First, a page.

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The Vibrant Neighborhood of Shin-Okubo: Tip of the Immigration Iceberg

By Alix Mathieu

Shin-Okubo's Diversity



Of all the districts in the huge metropolis of Tokyo, it is Shin-Okubo that most plunges the visitor into another world. Welcoming messages splash words in unfamiliar languages and wherever one's eyes are drawn they catch glimpses of scenes from a myriad of cultures: Indian women and men walking with red tilak on their foreheads or Korean idols being chased by their troops of fans.

Indeed, diversity shapes the visitor's experience, as it does the life of Shin-Okubo's inhabitants. And it has done so for some time now. Shin-Okubo has had the reputation of being a culturally diverse neighborhood since the early 2000s, when it attracted fans of Korean TV dramas, music and cuisine. At that time, the Korean businesses of Shin-Okubo constituted its trademark, but as the popularity of Korean products slowed down a great number of shops closed. The "little Seoul" lost part of its soul and glory, and economic activity decreased — leading to precariousness for part of the population, but also to a reinvention of its cultural identity.

For the Shinjuku district's population has been rapidly diversifying. Nowadays, up to 12% of the population are registered as "foreigners" and the number of short-term newcomers has increased. Thai, Nepalese, Chinese, Vietnamese — but also Lebanese and Indian nationals — have started settling down in Shin-Okubo. Isuramu Yokocho — a Muslim area — has started to replace the Korean avenue, and halal restaurants or groceries are opening where kimchi and bibimbap were once sold. This neighborhood of Tokyo is one of the very few that host many different cultures and where one can witness such vibrant diversity. In some Western countries, like France, such neighborhoods are not so striking, or unfamiliar. Paris, for instance, presents many districts well known for their diversity. "La Goutte-d'Or", in the 18ème arrondissement, has welcomed migrants from all over the world since the 19th century, and "foreigners" represent up to 25% of the area's inhabitants, without counting second-generation migrants who have taken French nationality. Perhaps the spectacle of Shin-Okubo's diversity is less striking to a Western eye, accustomed to such diversity. But the mechanisms that give such neighborhoods an "ethnic character" are similar from one country to another. In Tokyo, as in Paris, the development of ethnic markets and local networks marks the passage from one wave of migration to another. In Tokyo, as in Paris, different communities unceasingly shape the identity of districts.

Obstacles to Internationalization in Shin-Okubo



It is the relative novelty of the phenomenon in Tokyo that gives the issue an undeniable particularity. Many obstacles remain in the way of internationalization, even in Shin-Okubo. Coexistence is not always an easy path for any country in our globalised world, and Japan, which leans heavily toward homogeneity, is no exception.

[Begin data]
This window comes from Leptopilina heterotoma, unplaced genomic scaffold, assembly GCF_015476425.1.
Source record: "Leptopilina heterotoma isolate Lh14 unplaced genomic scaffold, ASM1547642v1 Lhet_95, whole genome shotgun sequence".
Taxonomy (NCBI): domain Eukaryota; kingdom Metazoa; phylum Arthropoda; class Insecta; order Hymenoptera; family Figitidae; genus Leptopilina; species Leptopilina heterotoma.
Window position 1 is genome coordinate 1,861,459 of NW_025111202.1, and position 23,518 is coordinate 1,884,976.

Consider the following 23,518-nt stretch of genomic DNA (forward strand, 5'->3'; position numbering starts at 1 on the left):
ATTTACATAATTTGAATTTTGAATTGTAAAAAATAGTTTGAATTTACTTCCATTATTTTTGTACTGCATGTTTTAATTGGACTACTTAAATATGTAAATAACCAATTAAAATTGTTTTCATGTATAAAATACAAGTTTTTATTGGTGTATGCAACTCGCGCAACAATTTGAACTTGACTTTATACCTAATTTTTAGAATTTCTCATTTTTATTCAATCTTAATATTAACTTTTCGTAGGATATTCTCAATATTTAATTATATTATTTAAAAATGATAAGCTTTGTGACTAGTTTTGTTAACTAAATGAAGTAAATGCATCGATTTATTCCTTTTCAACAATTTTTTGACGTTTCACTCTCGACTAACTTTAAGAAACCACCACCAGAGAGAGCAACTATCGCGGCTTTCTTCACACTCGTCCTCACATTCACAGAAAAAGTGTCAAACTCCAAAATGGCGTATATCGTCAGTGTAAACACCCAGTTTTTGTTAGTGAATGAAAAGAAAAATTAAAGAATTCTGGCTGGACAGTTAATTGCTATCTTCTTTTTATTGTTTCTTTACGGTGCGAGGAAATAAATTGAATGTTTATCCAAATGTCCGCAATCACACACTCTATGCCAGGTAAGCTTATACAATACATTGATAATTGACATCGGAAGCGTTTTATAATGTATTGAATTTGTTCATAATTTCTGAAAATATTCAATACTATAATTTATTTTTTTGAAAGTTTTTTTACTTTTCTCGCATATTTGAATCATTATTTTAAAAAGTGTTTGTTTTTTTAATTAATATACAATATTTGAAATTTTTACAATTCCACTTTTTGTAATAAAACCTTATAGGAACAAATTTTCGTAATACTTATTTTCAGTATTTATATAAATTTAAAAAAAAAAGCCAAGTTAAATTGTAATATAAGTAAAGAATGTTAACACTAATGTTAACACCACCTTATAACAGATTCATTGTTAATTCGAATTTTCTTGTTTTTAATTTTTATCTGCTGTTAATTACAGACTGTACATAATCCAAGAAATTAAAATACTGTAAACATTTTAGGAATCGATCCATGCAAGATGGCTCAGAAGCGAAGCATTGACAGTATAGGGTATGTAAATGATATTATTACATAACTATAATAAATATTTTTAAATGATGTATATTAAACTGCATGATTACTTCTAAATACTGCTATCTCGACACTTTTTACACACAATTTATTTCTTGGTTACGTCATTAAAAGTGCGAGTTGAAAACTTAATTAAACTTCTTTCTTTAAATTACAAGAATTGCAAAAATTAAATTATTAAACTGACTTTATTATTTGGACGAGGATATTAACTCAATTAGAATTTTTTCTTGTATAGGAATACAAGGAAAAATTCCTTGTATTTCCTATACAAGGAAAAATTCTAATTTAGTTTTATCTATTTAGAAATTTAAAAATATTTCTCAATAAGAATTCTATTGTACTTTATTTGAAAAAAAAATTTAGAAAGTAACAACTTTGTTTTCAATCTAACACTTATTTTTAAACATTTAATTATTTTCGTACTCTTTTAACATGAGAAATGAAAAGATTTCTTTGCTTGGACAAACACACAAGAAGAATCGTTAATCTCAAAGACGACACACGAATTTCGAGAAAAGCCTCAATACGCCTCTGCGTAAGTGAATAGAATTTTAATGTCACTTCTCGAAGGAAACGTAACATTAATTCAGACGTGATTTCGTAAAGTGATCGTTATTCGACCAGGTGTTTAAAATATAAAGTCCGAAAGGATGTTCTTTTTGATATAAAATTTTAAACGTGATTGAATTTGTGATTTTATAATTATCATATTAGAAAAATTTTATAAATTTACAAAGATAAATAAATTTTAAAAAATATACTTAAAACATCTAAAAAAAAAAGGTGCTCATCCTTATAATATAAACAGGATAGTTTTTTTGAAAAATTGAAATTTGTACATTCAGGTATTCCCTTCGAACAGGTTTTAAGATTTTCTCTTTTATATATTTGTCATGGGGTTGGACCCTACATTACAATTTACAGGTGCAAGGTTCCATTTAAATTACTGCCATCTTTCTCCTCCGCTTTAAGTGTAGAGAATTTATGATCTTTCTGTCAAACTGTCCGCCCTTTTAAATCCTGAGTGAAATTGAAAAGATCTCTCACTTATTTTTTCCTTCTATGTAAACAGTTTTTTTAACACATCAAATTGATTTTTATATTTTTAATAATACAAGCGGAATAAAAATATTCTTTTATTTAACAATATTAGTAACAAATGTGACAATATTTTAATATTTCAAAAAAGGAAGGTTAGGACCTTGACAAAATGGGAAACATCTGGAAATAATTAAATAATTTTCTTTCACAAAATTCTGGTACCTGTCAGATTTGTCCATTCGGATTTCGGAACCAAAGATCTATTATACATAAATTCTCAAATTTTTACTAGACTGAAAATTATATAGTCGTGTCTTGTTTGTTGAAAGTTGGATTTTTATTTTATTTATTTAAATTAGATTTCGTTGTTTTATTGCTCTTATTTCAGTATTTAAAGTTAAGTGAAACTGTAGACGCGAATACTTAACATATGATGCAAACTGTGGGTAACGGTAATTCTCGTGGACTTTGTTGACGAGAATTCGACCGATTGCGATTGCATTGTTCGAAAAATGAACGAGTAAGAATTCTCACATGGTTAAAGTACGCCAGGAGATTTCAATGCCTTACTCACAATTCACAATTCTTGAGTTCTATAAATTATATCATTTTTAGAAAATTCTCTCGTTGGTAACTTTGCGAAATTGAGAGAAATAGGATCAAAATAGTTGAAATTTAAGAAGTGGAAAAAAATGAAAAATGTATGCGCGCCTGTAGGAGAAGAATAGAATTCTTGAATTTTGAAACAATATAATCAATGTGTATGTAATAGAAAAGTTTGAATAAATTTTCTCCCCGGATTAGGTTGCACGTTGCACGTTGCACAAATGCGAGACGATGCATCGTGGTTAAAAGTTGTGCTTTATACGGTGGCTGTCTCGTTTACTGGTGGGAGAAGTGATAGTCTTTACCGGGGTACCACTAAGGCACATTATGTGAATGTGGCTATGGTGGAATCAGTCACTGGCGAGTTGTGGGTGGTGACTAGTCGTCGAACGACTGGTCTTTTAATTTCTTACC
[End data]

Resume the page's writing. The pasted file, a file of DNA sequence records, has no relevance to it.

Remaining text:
One local store employee who wished to remain anonymous recalls how hate speech demonstrations took place in the neighborhood and disturbed its peace a few years ago. Anti-Korean activist groups, such as the Zaitokukai, organized rallies in the main street of Shin-Okubo and shouted at its many ethnic minorities slogans such as "Get the hell out of Japan" and "You should be massacred". Although demonstrations on this main street have since been banned, people still remember the calls for murder they heard.

From heated demonstrations to petty everyday finger-pointing, such incidents have occasionally poisoned the atmosphere. Foreigners are often accused of polluting the district and disturbing the well-being of its Japanese citizens. Authorities warn them against illegal dumping and improper behavior — foreigners are sometimes stigmatized by the very proximity of nearby gloomy neighborhoods, such as Kabukicho, and depending on their nationality (e.g. Filipino) may suffer from a strong negative image. Also, here, as elsewhere, they are sometimes considered as doing too little to integrate themselves into Japanese society. "You should speak Japanese if you are coming to Japan," said a vice chief of Shinjuku City Hall in Shin-Okubo, who declined to give his name. As part of his work, this official has witnessed the difficulties integration presents. With little or no city staff in the area speaking English or any other foreign language, the newcomers are mostly left to themselves to acknowledge and apply community rules and to understand the twists and turns of the administration. Because of the lack of interaction between the two worlds, few newcomers participate in the meetings organized by Japanese volunteers, who try to engage them in community life. Although it is commonly observed in most large urban communities across the globe — since immigrants are first of all busy building a life for themselves — in Japan it takes on a special significance, community cohesion being so valued.